Mr No says yes: Abbott stokes dissent

The Dreyfus Files - The Age

In the excitement over the passage of the carbon price legislation, another obstructionism of Tony Abbott's coalition has been briefly forgotten.

Last week the government introduced the long-awaited Minerals Resource Rent Tax legislation (MRRT). The three biggest payers of the proposed tax, BHP Billiton, Rio Tinto and Xstrata are no longer opposed to it. But not Mr Abbott. He wants hugely profitable mining companies, including giant multinationals, to pay less tax. He wants to give a tax break worth billions of dollars to the mining companies. This would be the effect of the repeal of the MRRT, which is what Mr Abbott is promising. And when the tax is abolished, with it will go the new policies the tax will fund.

That's the 1 per cent cut in the company tax rate, the $6500 instant asset tax write off for Australia's 2.7 million small businesses, the increase in the super guarantee from 9 per cent to 12 per cent for about 8.4 million workers, $800 million in concessions for 3.6 million low income earners (2.1 million of them women) and billions of dollars for new roads, bridges and other infrastructure, much of it in resource regions - all of this would go.

At least, that was Mr Abbott's position up until last Friday, when he announced while he would abolish the MRRT, and with it the 1 per cent company tax cut, the $6500 instant tax write off, the concessions for low-paid workers and the infrastructure funding, the super guarantee rise would stay!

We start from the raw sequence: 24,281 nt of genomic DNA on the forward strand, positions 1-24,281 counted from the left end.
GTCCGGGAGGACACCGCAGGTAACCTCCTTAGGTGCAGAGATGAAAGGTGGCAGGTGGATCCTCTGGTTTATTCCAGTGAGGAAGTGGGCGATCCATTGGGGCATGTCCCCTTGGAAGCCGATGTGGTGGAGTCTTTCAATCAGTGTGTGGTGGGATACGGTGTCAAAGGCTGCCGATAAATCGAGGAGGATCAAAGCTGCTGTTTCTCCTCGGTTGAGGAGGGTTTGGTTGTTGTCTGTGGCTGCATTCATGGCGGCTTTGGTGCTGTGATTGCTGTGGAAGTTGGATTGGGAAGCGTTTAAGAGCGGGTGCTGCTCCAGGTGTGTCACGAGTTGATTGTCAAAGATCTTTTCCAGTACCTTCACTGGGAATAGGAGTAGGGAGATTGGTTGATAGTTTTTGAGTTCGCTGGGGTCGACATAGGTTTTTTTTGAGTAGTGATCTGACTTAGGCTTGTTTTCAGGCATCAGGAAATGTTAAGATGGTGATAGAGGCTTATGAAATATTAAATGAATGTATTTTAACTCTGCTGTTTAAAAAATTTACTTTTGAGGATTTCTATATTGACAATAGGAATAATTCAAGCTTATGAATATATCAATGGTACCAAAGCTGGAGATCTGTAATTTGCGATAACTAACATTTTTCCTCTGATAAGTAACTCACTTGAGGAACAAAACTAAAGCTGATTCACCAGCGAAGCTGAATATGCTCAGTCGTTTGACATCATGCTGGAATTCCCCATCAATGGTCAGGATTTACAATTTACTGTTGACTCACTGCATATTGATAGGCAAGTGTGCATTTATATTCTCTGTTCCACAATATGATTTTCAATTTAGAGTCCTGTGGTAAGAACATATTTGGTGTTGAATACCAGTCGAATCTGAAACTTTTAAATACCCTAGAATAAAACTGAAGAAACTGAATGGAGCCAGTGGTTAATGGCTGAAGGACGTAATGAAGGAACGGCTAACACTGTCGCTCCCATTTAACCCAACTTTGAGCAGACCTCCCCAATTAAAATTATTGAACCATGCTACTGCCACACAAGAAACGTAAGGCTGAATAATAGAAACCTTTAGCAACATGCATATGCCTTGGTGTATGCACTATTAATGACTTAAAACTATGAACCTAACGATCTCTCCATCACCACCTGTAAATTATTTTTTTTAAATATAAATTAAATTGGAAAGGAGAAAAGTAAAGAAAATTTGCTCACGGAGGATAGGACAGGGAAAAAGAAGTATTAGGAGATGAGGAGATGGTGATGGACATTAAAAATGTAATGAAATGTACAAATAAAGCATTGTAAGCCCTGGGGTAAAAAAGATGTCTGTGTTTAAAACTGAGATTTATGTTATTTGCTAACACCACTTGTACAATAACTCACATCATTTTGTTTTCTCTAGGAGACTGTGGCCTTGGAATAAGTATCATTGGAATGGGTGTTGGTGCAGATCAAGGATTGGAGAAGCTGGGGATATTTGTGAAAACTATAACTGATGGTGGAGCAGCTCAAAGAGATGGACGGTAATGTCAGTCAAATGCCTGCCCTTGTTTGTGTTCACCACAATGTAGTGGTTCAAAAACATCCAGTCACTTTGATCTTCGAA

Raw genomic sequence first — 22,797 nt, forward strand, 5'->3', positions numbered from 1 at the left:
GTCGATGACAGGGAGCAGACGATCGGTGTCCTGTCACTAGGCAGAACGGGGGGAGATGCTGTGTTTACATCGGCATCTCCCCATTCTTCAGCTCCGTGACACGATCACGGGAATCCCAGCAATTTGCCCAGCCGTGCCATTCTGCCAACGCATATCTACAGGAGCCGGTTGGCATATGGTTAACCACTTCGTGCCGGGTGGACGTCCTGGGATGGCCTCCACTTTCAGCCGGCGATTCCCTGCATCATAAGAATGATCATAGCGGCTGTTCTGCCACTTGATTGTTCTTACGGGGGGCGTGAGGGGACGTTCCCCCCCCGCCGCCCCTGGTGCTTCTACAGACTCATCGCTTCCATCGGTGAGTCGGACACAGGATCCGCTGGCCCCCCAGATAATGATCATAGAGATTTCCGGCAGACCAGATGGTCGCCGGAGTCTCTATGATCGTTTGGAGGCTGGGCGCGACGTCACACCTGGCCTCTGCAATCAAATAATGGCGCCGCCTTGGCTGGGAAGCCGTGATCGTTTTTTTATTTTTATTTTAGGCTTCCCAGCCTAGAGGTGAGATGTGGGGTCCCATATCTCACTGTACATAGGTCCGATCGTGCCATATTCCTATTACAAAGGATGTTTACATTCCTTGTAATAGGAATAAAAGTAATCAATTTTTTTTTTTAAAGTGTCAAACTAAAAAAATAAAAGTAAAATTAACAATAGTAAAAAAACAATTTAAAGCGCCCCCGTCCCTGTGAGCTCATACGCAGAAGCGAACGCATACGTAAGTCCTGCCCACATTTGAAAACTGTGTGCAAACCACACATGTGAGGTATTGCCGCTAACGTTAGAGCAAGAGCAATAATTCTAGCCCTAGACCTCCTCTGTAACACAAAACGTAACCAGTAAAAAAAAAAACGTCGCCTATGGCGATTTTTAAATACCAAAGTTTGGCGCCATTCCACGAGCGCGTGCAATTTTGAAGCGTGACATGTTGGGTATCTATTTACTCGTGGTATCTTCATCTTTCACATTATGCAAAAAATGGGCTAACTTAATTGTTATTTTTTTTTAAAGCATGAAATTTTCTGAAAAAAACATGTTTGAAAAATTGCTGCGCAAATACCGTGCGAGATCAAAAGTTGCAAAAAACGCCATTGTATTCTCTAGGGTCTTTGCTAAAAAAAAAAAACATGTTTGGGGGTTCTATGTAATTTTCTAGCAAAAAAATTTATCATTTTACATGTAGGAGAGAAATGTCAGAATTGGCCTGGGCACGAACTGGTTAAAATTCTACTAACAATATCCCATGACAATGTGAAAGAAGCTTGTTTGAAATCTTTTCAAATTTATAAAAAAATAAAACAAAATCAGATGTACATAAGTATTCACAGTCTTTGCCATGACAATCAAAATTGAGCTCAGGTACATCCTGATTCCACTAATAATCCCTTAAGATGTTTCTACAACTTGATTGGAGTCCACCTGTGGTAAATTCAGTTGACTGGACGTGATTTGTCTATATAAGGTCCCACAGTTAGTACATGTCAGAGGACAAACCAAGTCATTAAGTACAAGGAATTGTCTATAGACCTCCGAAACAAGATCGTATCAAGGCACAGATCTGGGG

It is hard to follow any policy logic, or even political logic, in this opposition. The government has an unequivocal mandate for the MRRT, which we took to the last election in clear terms. But because Mr Abbott's position is to oppose everything, he opposes the MRRT as well. But not all of the benefits the MRRT will bring.

So the position now seems to be that the Coalition wants to give billions of dollars to the huge, super profitable mining companies, and take benefits away from Australian working families, except for the super guarantee boost. Clear?

What Australians now need from Mr Abbott and his gang of wreckers is an explanation of how they are going to pay for the super guarantee boost. And while they are explaining that, they should explain what programs are included in $70 billion in cuts that the Liberals are planning. Is Mr Abbott going to cut the new paid parental leave scheme? Is he going to cut Labor's increase in the child care rebate? Labor's education tax refund? Is he going to abolish the 2009 tax cuts Labor delivered to lower paid workers? Is he going to take away the extra money Labor has given pensioners?

In overruling his Finance Minister Andrew Robb, his deputy Julie Bishop and his frontbench assistant Treasury spokesman Senator Mathias Cormann, who had previously confirmed that the Coalition would abolish the superannuation increase along with the mining tax, Mr Abbott has hit a brick wall. He will be picking up the pieces from the wreckage right through to the next election, because Australians will keep asking him for two things - coherent policy proposals, and an explanation on how he will pay for them.

Of course, Mr Abbott said on national TV you can't believe anything he says, so there's every chance he won't honour his pledge to leave in place the increase in the super guarantee, which of course will mean Australian workers retiring with lower savings while hugely profitable mining companies get a tax break. That's as neat a reflection of Tony Abbott's priorities as you could get.